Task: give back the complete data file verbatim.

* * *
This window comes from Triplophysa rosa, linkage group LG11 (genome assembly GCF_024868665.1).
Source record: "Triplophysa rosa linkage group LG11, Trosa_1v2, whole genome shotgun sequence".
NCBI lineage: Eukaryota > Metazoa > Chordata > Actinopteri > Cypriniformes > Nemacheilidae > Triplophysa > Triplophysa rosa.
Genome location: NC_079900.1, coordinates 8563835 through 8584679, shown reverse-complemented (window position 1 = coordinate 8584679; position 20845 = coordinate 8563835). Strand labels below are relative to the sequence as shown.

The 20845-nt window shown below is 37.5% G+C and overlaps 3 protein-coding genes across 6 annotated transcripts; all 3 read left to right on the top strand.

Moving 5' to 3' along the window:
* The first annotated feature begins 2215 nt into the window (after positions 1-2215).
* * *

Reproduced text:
This window comes from Triplophysa rosa, linkage group LG11 (genome assembly GCF_024868665.1).
Source record: "Triplophysa rosa linkage group LG11, Trosa_1v2, whole genome shotgun sequence".
NCBI lineage: Eukaryota > Metazoa > Chordata > Actinopteri > Cypriniformes > Nemacheilidae > Triplophysa > Triplophysa rosa.
Genome location: NC_079900.1, coordinates 8563835 through 8584679, shown reverse-complemented (window position 1 = coordinate 8584679; position 20845 = coordinate 8563835). Strand labels below are relative to the sequence as shown.

The 20845-nt window shown below is 37.5% G+C and overlaps 3 protein-coding genes across 6 annotated transcripts; all 3 read left to right on the top strand.

Moving 5' to 3' along the window:
* The first annotated feature begins 2215 nt into the window (after positions 1-2215).